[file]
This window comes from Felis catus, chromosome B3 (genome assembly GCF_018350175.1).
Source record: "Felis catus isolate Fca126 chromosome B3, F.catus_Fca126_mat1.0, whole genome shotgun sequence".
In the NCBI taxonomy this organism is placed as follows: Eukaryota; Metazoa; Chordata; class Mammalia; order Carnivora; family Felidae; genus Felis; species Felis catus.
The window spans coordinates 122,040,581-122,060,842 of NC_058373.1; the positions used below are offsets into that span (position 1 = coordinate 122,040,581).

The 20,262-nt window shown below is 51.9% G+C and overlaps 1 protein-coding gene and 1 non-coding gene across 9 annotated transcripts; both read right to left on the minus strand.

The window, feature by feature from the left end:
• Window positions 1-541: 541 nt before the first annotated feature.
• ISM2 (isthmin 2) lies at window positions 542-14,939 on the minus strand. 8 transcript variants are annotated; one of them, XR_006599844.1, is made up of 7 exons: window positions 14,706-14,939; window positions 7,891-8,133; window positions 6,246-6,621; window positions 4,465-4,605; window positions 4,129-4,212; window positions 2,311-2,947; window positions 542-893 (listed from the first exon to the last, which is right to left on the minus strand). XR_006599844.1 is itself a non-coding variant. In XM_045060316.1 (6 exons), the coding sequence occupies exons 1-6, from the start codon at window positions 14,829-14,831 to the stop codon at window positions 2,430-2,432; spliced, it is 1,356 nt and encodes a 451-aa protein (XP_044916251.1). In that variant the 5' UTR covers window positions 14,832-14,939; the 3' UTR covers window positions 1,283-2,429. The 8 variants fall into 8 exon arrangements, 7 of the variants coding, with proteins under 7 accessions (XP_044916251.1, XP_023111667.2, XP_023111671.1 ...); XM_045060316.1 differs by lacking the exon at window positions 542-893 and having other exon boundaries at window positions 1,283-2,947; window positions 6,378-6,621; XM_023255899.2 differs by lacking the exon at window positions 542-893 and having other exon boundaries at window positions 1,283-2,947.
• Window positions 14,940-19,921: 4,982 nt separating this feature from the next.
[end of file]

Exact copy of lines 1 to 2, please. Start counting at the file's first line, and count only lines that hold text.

This window comes from Felis catus, chromosome B3 (genome assembly GCF_018350175.1).
Source record: "Felis catus isolate Fca126 chromosome B3, F.catus_Fca126_mat1.0, whole genome shotgun sequence".